To celebrate the 25th entry in the 87th Precinct series, Ed McBain (aka Evan Hunter) tried something new with this triple-decker of a novel incorporating 14 separate storylines!
“This modest volume is dedicated to the Mystery Writers of America, who, if they do not award it the Edgar for the best ten mystery novels of the year, should have their collective heads examined.”
The following review is offered as part of Patti Abbott’s Friday’s Forgotten Books meme over at her fab Pattinase blog.
Hail, Hail, The Gang’s All Here! (87th Precinct series #25)
First Published: 1971
Leading players: Steve Carella, Bert Kling, Arthur Brown, Meyer Meyer, Bob O’Brien, Sam Grossman, Andy Parker, Carl Kapek, Cotton Hawes, Hal Willis, Dick Genero, Alf Miscolo, Danny Gimp, Monoghan & Monroe, Fats Donner, Alexandre Delgado
This is a wholly unusual book in the series both in terms of structure and to a degree content – for starters, it has no chapters. Instead it is subdivided into just two sections: ‘Nightshade’ dealing with the night shift, followed by ‘Daywatch,’ providing us with a ‘day in the life’ of the 87th (a Sunday to be exact). The main plots are something like this:
- O’Brien & Kling arrest a woman who stabbed her husband and two small children
- Carella & Hawes solve the case of a dancer from a racy show who has been stabbed to death outside her theatre
- Meyer investigates a haunted house
- Kling looks into a hate crime when a bomb is thrown into a church
- O’Brien finds a missing daughter
- Willis & Genero look into an apparent suicide
- Brown looks for a missing husband
- Parker is shot during a robbery at a grocery store
- Kapek finds out who rolled a marine
- Delgado looks into an assault on a Puerto Rican businessman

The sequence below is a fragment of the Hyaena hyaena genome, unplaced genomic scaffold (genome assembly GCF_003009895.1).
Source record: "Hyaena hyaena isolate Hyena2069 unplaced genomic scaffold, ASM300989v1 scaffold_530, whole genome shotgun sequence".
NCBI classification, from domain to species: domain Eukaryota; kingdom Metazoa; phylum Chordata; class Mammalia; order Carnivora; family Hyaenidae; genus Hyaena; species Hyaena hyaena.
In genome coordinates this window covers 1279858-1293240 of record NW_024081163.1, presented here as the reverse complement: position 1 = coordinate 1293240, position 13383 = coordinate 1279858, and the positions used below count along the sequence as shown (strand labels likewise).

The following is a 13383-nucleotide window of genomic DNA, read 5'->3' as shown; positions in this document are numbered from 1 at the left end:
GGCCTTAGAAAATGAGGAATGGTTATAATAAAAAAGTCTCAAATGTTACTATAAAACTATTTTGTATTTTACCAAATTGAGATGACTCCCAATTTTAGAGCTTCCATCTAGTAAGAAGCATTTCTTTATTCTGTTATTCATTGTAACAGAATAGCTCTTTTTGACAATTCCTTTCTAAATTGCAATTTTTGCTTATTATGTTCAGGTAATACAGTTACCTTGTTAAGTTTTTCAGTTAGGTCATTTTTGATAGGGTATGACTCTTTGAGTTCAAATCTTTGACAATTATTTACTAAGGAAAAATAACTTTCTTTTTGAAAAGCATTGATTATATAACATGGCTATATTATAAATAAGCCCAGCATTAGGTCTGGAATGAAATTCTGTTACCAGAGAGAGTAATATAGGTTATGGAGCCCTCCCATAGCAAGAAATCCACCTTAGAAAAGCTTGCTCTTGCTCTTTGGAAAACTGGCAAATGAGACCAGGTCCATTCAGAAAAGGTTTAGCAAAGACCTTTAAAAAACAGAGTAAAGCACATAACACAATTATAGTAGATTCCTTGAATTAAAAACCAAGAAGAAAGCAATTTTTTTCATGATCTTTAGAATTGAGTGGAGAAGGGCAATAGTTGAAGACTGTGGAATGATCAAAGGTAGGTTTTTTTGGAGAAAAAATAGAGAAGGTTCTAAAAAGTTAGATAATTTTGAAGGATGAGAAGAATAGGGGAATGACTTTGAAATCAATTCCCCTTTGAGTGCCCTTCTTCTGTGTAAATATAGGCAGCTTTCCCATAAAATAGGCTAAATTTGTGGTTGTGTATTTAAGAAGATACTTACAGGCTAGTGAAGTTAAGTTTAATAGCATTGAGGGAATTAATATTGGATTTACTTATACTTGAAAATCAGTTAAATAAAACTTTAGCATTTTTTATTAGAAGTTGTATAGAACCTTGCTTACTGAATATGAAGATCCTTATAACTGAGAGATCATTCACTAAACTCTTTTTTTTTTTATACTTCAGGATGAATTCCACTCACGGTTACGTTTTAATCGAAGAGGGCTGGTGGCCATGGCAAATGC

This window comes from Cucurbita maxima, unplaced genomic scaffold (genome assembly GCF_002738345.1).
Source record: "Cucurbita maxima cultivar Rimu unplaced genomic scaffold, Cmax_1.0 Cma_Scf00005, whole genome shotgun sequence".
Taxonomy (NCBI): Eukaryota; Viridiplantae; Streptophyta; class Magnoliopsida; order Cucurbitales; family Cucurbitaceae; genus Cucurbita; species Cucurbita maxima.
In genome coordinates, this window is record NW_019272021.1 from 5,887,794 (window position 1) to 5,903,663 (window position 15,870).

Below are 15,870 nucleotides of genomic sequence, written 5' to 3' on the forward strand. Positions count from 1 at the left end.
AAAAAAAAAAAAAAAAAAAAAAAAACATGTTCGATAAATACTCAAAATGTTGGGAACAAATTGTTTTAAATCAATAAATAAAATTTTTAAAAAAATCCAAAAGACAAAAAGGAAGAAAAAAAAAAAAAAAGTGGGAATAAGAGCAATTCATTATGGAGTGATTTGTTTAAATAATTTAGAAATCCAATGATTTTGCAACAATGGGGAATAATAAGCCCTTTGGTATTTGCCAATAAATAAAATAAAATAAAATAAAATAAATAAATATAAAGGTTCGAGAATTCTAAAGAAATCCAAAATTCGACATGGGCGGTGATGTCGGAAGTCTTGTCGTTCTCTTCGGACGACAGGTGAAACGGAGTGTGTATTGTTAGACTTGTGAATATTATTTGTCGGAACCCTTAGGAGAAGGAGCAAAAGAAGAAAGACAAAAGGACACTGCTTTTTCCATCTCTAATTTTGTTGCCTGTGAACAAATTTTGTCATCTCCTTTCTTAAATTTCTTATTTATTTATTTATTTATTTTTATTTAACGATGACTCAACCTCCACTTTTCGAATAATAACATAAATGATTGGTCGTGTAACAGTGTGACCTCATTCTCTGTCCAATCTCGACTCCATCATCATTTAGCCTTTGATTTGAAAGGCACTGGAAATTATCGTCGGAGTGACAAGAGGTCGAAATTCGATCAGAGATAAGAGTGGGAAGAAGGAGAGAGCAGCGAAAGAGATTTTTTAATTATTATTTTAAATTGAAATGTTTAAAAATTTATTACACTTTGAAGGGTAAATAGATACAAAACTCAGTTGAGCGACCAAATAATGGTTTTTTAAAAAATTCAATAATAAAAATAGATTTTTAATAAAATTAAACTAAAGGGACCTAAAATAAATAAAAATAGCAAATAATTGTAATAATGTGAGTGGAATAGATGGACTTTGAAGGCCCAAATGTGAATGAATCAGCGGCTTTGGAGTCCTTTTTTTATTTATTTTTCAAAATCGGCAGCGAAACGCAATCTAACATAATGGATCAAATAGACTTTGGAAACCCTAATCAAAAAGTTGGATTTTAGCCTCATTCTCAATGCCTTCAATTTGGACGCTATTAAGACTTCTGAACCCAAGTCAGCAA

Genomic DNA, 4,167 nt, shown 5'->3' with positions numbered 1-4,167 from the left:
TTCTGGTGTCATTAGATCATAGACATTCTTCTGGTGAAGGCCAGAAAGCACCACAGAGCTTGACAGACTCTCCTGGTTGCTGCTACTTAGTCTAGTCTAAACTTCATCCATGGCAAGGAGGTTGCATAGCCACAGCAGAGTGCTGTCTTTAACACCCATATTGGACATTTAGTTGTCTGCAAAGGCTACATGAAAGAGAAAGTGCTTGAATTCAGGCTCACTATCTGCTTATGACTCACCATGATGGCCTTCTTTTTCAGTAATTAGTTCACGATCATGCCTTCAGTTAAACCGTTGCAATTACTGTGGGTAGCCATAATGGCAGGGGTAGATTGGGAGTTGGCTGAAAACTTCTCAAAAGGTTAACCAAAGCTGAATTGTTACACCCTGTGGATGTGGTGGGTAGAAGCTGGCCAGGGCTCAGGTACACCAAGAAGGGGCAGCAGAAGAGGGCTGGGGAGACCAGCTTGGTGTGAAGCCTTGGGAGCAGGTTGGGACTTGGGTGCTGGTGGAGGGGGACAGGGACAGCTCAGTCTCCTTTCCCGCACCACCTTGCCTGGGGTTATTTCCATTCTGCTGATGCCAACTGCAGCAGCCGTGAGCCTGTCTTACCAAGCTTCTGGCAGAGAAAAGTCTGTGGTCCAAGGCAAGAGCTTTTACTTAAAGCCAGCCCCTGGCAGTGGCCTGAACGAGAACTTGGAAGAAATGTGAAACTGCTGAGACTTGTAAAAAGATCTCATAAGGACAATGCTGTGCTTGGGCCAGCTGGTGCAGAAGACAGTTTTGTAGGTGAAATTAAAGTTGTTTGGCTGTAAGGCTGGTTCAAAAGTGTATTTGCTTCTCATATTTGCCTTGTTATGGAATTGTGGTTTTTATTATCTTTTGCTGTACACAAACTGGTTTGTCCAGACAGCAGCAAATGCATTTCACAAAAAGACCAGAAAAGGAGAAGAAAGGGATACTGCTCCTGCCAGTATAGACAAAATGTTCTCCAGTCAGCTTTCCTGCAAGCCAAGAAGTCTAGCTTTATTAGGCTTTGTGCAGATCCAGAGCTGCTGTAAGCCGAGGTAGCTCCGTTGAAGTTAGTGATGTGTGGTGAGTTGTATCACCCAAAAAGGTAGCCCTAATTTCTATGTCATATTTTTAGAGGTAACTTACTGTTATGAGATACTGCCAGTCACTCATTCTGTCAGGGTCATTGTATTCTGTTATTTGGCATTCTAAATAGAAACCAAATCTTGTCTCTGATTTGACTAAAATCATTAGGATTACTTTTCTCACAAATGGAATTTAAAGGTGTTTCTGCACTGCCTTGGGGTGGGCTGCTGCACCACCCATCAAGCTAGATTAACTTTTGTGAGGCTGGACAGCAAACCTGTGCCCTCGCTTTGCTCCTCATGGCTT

- Brown locks up a paedophile
- A drunk snaps off car aerials
- Kapek deals with a soliciting charge
- Most of the team helps investigate the Parker shooting even though they hate him
“The woman smiled so suddenly and so radiantly that it almost knocked Genero clear across the hallway to the opposite wall”
Some of the stories are light (ghosts who steal jewellery, two prostitutes who upset a tourist), some very dark (a child molester who really thinks he hasn’t done anything wrong), a few mere vignettes lasting a three or four pages, while others are much more substantial. From the latter the standout is probably the case in which the dunderhead Genero is partnered with Willis to investigate a young man who seems to have jumped from his apartment to his death. Eventually it turns out the victim was not alone and Willis’ relaxed interview technique leads brilliantly to a confession when the case previously seemed open and shut. Just as interesting is Delgado’s investigation into the apparently motive-less beating up of a realtor which ultimately leads to a solution but from which the detective opts to walk away.
“I killed them all,” she said.
The book has a strong celebratory feel to it with practically the entire roster of characters making some kind of appearance and in the process provides a great showcase for McBain’s ability to juggle humour and tragedy and keep many, many balls in the air at the same time. It’s a bit too much of a one-off to be the best of the series but would make for a great jumping-in point for McBain newbies – but do such readers exist?
To read my reviews of the previous 24 entries in the series, and a full list of all the titles in McBain’s canon, see my dedicated 87th Precinct page.